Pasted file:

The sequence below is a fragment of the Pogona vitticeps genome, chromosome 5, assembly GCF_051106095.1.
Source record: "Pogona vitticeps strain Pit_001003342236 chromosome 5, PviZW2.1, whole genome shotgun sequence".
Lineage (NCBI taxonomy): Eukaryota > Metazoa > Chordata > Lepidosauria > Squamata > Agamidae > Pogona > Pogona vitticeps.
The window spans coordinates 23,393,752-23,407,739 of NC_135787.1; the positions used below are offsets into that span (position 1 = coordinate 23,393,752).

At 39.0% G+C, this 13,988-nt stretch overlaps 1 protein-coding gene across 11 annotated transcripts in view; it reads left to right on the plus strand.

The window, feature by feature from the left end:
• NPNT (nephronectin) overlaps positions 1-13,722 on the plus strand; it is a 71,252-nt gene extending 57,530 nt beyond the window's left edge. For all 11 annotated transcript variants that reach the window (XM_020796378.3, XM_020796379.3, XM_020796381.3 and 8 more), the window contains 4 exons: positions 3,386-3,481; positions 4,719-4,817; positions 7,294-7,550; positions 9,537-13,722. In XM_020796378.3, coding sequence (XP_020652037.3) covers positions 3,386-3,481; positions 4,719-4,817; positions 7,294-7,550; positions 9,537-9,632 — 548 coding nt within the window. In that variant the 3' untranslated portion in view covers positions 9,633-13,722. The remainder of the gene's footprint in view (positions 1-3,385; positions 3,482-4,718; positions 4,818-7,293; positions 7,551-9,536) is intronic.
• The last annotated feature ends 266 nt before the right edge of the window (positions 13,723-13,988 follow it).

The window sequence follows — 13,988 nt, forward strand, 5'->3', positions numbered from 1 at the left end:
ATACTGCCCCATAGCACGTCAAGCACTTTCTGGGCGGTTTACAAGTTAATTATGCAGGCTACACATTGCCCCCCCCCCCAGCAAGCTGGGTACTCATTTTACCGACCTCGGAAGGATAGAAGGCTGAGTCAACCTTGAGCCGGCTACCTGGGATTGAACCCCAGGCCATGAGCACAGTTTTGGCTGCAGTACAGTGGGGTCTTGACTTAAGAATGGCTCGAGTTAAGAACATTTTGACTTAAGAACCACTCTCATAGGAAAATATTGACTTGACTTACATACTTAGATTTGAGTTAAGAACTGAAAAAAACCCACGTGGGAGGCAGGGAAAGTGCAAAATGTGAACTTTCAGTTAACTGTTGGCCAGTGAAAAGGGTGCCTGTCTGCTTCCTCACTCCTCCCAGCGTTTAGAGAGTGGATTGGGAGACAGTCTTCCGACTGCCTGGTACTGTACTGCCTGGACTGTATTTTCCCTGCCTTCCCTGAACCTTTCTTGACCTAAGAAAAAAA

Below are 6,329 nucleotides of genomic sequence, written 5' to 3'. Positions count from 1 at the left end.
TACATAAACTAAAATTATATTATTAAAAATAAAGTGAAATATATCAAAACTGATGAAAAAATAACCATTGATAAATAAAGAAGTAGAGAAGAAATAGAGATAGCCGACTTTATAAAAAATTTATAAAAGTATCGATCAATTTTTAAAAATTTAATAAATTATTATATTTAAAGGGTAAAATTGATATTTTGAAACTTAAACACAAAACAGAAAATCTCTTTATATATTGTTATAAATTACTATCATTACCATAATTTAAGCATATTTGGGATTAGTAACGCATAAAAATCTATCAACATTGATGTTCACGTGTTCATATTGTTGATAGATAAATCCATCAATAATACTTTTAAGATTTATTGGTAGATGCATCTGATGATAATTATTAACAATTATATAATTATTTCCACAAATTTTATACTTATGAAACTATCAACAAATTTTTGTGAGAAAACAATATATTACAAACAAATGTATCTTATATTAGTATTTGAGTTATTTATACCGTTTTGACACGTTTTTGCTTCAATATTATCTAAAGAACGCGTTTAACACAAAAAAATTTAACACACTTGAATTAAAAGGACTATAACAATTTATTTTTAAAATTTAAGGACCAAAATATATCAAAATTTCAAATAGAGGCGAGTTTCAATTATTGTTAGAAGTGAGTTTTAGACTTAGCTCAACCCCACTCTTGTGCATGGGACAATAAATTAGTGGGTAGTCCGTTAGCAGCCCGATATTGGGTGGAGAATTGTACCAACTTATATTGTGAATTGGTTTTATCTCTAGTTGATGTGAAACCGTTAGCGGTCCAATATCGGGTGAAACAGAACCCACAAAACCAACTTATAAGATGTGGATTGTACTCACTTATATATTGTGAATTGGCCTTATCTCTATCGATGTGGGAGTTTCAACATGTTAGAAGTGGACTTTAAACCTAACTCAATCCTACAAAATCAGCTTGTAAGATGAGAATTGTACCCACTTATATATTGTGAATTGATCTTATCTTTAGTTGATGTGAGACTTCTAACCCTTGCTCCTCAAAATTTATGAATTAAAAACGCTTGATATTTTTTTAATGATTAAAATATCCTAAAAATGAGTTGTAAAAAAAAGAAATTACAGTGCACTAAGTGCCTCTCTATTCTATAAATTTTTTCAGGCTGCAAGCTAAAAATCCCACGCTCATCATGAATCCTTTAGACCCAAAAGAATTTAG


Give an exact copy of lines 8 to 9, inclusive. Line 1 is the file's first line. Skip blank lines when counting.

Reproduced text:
• The last annotated feature ends 266 nt before the right edge of the window (positions 13,723-13,988 follow it).

The window sequence follows — 13,988 nt, forward strand, 5'->3', positions numbered from 1 at the left end: